CompTox Dashboard (EPA)
Except where otherwise noted, data are given for materials in their standard state (at 25 °C [77 °F], 100 kPa).
Ralph Wiley accidentally discovered polyvinylidene chloride polymer in 1933. He, then, was a college student who worked part-time at Dow Chemical lab as a dishwasher. While cleaning laboratory glassware, he came across a vial he could not scrub clean. Dow researchers made this material into a greasy, dark green film, first called "Eonite" and then "Saran".
Ralph Wiley went on to become one of Dow Chemical's research scientists and invent and develop many plastics, chemicals and production machines.
The military sprayed Saran on fighter planes to guard against salty sea spray, and carmakers used it for upholstery. Dow later devised a formulation of polyvinylidene chloride free of unpleasant odour and green colour.
The most well known use of polyvinylidene chloride came in 1953, when Saran Wrap, a plastic food wrap, was introduced. In 2004, however, the formula was changed to low-density polyethylene due to environmental concerns about its chlorine content and other disadvantages.
It is a remarkable barrier against water, oxygen, and aromas. It has a superior chemical resistance to alkalis and acids, is insoluble in oil and organic solvents, has a very low moisture regain and is impervious to mold, bacteria, and insects. But it is soluble in polar solvents.
Polyvinylidene chloride is applied as a water-based coating to other plastic films such as biaxially-oriented polypropylene (BOPP) and polyethylene terephthalate (PET). This coating increases the barrier properties of the film, reducing the permeability of the film to oxygen and flavours and thus extending the shelf life of the food inside the package. It can also impart a high-gloss finish, which may be aesthetically pleasing and also provides a high degree of scuff resistance to if applied over print.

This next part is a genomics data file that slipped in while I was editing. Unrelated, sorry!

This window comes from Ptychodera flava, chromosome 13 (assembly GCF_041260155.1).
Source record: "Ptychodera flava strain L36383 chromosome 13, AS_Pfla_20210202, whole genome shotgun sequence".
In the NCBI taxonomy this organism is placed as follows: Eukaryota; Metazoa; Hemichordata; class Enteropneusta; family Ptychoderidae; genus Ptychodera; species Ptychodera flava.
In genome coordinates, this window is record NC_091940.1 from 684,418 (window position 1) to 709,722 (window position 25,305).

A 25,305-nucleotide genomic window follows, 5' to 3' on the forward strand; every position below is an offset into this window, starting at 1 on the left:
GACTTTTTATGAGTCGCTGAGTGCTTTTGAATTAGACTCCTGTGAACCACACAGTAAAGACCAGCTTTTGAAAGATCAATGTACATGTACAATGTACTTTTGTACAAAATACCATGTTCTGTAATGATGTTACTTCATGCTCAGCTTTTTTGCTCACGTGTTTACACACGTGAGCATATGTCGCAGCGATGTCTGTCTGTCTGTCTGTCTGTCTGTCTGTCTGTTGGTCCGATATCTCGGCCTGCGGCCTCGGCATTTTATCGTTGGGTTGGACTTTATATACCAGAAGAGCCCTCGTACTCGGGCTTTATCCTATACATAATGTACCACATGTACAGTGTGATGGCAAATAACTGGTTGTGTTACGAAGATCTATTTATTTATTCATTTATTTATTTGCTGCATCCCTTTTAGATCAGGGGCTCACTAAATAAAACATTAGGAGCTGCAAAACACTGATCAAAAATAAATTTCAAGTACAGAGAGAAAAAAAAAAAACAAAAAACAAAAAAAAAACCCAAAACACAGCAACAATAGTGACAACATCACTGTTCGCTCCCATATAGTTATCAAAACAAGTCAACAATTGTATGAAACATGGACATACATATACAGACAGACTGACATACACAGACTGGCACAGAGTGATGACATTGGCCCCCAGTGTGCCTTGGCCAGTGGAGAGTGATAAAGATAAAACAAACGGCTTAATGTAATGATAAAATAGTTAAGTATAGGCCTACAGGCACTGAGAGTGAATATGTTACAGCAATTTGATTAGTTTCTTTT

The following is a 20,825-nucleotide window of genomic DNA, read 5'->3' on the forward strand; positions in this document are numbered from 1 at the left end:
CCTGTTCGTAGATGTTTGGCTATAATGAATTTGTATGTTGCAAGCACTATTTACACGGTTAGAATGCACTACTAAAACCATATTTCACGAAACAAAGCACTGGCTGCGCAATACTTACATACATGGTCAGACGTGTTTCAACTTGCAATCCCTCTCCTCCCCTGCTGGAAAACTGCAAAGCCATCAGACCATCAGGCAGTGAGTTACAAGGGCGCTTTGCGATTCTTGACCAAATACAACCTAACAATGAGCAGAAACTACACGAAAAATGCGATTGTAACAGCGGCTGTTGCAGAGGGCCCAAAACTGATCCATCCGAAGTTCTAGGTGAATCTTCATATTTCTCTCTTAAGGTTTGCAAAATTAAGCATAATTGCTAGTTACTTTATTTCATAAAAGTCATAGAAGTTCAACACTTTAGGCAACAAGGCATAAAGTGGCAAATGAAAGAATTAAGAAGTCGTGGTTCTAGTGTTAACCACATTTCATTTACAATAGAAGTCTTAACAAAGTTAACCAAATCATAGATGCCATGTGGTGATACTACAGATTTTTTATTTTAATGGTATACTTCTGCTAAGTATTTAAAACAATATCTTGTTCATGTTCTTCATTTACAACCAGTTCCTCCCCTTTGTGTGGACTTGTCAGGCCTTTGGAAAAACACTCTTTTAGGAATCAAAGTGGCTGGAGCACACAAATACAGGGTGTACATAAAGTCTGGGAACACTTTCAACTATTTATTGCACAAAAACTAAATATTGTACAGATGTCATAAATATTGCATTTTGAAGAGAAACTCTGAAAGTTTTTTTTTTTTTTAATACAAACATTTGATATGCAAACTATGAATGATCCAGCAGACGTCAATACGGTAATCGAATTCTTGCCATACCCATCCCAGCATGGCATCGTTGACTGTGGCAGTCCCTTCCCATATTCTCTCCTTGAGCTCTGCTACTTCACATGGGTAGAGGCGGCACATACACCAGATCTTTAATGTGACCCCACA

Cleaning cloths, filters, screens, tape, shower curtains, garden furniture.
Screens, artificial turf, waste-water treatment materials, underground materials.
Doll hair, stuffed animals, fabrics, fishnet, pyrotechnics, shoe insoles.
While extremely useful as a food packaging agent, the major disadvantage of polyvinylidene chloride is that it will undergo thermally induced dehydrochlorination at temperatures very near to processing temperatures. This degradation easily propagates, leaving polyene sequences long enough to absorb visible light, and change the color of the material from colorless to an undesirable transparent brown (unacceptable for one of polyvinylidene chloride's chief applications: food packaging). Therefore, there is a significant amount of product loss in the manufacturing process, which increases production and consumer costs.